I know what works for me at least, and perhaps this post will help you. Or not, in which case you took a nice little break from learning how to djent on your ukulele.

The typical stages of a project, whether software or music, at a high level look something like this:

  • Burst of creativity and enthusiasm, hard work, weekends and late nights of programming or tracking,
  • Lots of work, some of it tedious, getting the design & code correct/the tracks ready for mixing and mastering (and, if applicable, manufacture), and the product ready for your fans, the consumers.

So lets talk music project. . .

The Fun Part
Creating the music, recording the tracks, dialing in some great tones. This is what a recording musician lives for, right? Creativity, unbounded. The music just pours out of you, unimpeded, like water through your ceiling that time the toilet upstairs blew a seal at 4am. This is awesome. The music, I mean, not the flood. Soon, you have a collection of a few dozen songs ready for review! Right? Wait, you're not writing music every day? Ah. I see. Yeah. Well, that's a blog post for another time. Fine, then, you have ten songs recorded.  Great!

Now what?

The (partially) Tedious Part
Now, you have to get the tracks ready for mixing, mastering, and digital distribution. And, if applicable, for manufacture. 

This is a lot of work you're facing. For now, let's focus on one part of the work: Either you're mixing it yourself, or you're taking to a professional audio engineer. Either way, there are steps you will need to follow to make sure that at the end of all of this work you have high-quality, ready-to-mix tracks.

And this is where basic project management comes in. 

I know, I know, we're musicians, man, project management crap is, like, a day job. Come on, this is like work. 

Yeah, yeah, cry me a D-minor river. Yes, it's work! If you're not willing to slog it out, put in the time, focus, and attention so that at the end you can enjoy the musical fruits of your inspiration and creative effort, then.. I got nothin' for you. 

Still here? Awesome.. cool. Now look, kid, who says work has to suck? Not me. There are techniques and tools to make this step of your project easier and to decrease the probability of mistakes.  I'll use my personal process for this as an example, in a moment. First, a caveat: This is a process that works, and not the only process that works. I'm certain there are many others that work just fine. This is a process that works for me very well, and it's not static: in other words, it's dynamic. In other other words, it changes over time as I see fit, or as the project demands, or as I find parts of the process that are no longer as useful and other parts of the process... you get the idea. I encourage you to find a process that works for you, whether it's this one or some other one.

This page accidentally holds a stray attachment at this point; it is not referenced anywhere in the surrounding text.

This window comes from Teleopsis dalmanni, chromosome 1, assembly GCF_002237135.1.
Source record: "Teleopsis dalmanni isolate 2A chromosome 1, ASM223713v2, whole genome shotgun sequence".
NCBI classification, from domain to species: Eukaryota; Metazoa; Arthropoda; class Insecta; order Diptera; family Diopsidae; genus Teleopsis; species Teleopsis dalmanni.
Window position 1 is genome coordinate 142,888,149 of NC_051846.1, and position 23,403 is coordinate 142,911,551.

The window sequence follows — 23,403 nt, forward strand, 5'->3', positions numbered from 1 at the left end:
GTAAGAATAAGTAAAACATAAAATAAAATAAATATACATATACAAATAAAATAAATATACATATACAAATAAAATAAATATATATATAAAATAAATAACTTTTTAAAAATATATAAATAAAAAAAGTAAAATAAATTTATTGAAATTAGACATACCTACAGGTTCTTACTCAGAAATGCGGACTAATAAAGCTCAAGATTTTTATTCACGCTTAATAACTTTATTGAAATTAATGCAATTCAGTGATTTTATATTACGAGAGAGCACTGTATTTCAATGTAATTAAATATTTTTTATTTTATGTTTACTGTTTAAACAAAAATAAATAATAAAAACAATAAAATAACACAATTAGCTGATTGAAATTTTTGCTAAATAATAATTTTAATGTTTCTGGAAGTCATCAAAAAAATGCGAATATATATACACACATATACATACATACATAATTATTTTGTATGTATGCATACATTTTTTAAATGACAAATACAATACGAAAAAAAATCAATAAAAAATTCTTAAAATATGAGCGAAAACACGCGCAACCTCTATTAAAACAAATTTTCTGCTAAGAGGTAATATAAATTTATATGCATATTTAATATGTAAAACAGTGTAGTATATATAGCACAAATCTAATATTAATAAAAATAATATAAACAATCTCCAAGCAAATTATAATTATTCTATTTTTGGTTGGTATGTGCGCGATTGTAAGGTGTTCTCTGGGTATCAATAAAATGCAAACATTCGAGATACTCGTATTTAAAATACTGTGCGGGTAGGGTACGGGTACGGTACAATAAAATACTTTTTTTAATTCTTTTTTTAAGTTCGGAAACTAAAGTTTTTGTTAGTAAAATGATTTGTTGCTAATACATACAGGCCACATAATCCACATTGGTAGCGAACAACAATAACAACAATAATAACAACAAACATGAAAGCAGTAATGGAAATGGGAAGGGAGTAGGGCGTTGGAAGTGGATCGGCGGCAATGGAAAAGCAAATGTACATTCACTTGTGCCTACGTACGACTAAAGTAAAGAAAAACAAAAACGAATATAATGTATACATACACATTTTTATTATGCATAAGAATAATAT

Right. So how do I get from the "many tracks of recorded brilliance" to the "ready to be mixed by Monte Genius Audio Engineer and his pal Master Agnes the Mastering Master"? (I made those names up. They're not real people). 

First of all, I borrowed from my experiences building and shipping software products and managing teams of software programmers.  A tool I like is a "kanban" board. At the moment, I use Trello.  What the heck is a Trello? It's a cross between a Trombone and a Cello. Sounds like hell. Wait. Sorry. No. Lemme wikipedia this thing, one sec...
Trello uses a paradigm for managing projects known as kanban, a method that had originally been popularized by Toyota in the 1980s for supply chain management. Projects are represented by boards, which contain lists (corresponding to task lists). Lists contain cards (corresponding to tasks). Cards are supposed to progress from one list to the next (via drag-and-drop), for instance mirroring the flow of a feature from idea to implementation. Users can be assigned to cards. Users and boards can be grouped into organizations.

There ya go. 

How do I use this thing? Well, after creating about 30 tracks of music and editing the list down to about a dozen that were superb, I called the mix engineer and asked how he wanted the tracks prepared. (This is a very important step, and there are no stupid questions: ask exactly how he or she wants the tracks, what format, what resolution, and so on.).  I took notes. In this case, I needed to prepare WAV files at a depth of 24bits, and a bit-rate of at least 48k.